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Polar fish provide biological antifreeze molecules

Synthetic analogues of antifreeze glycoproteins could be used to prolong the 'shelf-life' of organs awaiting transplant.

David Bruce(david.bruce@biomedcentral.com)

Teleost fish that inhabit the freezing waters of the Arctic and Antarctic produce antifreeze glycoproteins (AFGPs) that protect their tissues from damage by ice crystal formation. In August 16 Bioconjugate Chemistry, Robert Ben and colleagues from the Department of Chemistry, State University of New York at Binghamton, describe a process for manufacturing and modifying these molecules so that they can be used in biological and medical applications.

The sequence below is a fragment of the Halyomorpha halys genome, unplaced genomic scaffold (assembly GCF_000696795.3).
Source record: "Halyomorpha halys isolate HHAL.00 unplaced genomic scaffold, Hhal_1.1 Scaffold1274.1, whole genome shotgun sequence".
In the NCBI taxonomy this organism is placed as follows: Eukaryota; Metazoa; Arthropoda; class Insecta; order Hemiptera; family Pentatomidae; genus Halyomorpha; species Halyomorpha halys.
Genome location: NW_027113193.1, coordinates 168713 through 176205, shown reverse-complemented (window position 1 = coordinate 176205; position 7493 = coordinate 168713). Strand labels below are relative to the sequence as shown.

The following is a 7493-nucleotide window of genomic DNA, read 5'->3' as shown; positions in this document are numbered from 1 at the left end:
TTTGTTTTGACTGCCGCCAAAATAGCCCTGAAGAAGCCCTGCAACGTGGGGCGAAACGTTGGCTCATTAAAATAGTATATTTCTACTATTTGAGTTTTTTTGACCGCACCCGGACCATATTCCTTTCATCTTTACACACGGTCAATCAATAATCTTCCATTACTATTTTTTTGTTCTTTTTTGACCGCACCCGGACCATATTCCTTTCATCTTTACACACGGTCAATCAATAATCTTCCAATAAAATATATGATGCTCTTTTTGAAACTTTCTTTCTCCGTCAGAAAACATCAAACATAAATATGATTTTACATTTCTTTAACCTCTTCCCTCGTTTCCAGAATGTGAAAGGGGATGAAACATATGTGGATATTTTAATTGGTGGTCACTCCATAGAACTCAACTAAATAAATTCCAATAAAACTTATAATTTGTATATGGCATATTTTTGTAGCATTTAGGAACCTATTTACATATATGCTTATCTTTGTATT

There are 8 classes of AFGP, which differ in molecular weight — class 1–4 are 20–33 kDa and class 5–8 are 19–2.2 kDa — but which share the same L-threonyl-L-alanyl-L-alanyl tripeptide backbone. They act by adsorption-inhibition in which the AFGP binds to the surface of a growing ice crystal. The ice continues to grow within this framework, eventually reaching a point at which it becomes energetically unfavourable to add further molecules to the ice lattice. A localised freezing point depression occurs...

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